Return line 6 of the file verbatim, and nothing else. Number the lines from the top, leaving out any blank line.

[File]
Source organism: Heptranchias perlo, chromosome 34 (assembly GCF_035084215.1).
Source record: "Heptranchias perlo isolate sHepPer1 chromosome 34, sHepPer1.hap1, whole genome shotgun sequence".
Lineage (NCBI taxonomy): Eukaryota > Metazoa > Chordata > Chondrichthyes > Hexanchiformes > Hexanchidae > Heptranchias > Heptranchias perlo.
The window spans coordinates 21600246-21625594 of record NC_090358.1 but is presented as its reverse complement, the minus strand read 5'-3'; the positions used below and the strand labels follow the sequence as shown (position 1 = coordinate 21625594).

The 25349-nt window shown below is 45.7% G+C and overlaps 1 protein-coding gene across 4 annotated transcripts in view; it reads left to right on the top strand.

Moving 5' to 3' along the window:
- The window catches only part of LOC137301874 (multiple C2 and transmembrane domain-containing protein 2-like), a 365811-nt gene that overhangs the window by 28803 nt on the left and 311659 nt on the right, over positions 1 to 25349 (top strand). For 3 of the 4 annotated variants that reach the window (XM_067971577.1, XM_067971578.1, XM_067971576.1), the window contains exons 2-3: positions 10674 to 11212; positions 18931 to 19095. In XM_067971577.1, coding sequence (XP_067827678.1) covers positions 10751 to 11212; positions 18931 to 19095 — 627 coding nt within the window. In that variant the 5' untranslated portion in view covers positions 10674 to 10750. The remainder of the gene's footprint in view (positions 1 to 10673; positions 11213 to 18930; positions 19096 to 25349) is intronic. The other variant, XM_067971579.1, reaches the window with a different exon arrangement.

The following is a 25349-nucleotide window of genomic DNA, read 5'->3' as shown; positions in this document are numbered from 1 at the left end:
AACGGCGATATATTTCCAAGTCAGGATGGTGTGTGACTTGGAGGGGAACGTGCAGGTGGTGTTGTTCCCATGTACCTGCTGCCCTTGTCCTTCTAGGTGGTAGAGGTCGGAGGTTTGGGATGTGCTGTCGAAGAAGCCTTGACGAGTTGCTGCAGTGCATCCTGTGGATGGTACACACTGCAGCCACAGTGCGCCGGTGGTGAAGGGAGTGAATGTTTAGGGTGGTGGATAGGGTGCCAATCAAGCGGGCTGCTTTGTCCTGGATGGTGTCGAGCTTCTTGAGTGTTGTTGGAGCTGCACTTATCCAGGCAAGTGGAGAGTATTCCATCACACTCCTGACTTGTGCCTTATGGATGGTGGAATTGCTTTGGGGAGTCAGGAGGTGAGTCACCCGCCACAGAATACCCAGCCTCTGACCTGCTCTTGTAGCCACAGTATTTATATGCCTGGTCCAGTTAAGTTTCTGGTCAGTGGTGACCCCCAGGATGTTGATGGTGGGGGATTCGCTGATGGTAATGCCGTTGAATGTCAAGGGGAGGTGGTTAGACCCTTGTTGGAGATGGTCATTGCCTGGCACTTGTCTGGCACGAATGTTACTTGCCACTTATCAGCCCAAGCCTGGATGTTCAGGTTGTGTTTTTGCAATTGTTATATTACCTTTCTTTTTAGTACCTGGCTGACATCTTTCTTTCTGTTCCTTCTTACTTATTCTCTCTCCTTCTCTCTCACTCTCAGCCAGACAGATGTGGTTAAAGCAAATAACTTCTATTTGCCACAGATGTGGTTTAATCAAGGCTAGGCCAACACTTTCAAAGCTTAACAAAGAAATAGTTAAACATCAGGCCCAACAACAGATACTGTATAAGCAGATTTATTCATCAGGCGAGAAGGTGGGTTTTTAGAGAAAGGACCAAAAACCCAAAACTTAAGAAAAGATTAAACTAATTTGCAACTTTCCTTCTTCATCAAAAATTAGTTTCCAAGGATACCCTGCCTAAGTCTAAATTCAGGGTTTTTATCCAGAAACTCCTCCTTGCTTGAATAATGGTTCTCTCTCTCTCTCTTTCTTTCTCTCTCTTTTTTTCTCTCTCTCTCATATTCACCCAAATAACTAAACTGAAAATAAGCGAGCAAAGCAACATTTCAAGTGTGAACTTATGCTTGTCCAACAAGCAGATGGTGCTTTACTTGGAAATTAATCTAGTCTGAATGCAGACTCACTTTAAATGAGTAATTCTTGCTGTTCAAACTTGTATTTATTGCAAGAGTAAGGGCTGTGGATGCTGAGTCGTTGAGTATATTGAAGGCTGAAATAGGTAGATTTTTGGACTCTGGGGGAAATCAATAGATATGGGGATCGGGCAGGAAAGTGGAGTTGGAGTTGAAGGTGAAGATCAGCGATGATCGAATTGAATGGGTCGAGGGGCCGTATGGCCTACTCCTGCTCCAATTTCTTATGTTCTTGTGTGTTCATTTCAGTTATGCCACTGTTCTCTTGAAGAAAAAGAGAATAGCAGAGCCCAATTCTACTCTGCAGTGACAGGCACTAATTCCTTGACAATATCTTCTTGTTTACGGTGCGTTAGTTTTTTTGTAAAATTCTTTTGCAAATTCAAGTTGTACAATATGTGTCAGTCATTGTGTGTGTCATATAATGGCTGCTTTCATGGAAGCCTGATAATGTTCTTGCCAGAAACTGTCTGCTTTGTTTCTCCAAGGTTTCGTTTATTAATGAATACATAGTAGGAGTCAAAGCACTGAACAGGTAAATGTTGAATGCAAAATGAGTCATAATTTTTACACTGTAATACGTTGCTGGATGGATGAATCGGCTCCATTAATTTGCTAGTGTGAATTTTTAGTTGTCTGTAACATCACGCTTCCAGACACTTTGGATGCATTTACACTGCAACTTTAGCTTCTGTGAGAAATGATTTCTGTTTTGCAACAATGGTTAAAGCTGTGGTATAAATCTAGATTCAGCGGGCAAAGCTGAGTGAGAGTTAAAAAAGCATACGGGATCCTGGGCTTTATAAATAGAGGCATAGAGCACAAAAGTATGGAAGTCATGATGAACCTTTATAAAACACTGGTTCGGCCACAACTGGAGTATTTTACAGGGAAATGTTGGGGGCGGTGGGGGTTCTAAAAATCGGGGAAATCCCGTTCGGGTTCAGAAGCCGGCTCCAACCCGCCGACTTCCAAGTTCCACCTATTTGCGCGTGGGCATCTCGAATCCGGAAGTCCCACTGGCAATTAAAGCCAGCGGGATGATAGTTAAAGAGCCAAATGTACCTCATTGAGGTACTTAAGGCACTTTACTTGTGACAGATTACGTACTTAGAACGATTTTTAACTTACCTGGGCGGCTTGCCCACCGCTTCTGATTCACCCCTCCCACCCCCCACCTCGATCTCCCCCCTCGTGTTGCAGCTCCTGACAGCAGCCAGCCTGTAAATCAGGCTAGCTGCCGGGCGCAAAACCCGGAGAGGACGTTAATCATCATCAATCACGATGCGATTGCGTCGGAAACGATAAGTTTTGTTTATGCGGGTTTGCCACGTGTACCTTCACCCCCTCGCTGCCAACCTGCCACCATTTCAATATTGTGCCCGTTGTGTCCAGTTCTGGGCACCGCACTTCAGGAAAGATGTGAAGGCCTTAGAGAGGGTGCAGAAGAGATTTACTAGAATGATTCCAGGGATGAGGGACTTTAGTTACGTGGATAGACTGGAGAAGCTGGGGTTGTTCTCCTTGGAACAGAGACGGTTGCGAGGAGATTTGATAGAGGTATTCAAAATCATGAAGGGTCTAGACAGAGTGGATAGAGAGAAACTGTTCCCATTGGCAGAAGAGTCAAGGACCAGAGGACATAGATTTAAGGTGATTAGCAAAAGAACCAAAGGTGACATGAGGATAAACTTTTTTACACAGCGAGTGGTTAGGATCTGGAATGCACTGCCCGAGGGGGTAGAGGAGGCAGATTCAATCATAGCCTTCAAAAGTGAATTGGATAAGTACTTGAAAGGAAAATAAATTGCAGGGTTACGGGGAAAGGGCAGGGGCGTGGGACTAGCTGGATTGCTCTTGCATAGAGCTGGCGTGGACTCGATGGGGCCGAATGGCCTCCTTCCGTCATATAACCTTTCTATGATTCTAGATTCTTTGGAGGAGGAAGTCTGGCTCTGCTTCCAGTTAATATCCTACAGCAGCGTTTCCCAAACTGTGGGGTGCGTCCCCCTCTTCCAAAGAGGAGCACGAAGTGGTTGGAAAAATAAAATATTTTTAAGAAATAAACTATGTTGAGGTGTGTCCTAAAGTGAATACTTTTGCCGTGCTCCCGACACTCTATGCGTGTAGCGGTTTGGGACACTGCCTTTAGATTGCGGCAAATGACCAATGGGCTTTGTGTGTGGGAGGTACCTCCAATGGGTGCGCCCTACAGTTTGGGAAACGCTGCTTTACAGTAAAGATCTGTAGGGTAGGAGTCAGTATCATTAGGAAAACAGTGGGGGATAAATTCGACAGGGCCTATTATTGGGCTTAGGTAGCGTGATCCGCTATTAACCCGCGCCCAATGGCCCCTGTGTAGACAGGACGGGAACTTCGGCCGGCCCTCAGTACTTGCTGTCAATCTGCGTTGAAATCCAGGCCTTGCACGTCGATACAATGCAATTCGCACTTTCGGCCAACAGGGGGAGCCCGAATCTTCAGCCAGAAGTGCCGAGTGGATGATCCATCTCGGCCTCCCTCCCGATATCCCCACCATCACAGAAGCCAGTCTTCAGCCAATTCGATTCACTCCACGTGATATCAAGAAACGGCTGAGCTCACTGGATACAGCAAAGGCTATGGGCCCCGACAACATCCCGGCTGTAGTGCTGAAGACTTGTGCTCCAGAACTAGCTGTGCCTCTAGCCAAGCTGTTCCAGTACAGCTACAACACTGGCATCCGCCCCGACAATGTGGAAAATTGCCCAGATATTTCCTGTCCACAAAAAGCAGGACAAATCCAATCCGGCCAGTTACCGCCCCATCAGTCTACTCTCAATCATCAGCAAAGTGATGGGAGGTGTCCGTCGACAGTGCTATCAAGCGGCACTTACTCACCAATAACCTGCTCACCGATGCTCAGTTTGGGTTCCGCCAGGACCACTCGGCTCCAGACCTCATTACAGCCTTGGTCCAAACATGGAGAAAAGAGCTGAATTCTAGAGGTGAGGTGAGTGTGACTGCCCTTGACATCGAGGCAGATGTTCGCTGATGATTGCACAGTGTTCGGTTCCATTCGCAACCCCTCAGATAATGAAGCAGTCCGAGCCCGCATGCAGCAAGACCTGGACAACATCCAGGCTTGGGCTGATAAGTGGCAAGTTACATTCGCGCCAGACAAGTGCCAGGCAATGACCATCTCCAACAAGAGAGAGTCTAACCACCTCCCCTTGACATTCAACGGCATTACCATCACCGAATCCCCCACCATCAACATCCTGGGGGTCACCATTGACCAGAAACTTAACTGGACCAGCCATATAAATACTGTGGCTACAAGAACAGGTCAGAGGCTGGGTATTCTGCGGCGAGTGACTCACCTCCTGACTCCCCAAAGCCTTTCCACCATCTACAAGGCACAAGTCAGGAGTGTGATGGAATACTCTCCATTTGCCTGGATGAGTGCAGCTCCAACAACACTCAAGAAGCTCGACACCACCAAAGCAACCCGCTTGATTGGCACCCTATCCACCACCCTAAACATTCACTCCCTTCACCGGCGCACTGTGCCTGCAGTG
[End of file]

Moving 5' to 3' along the window: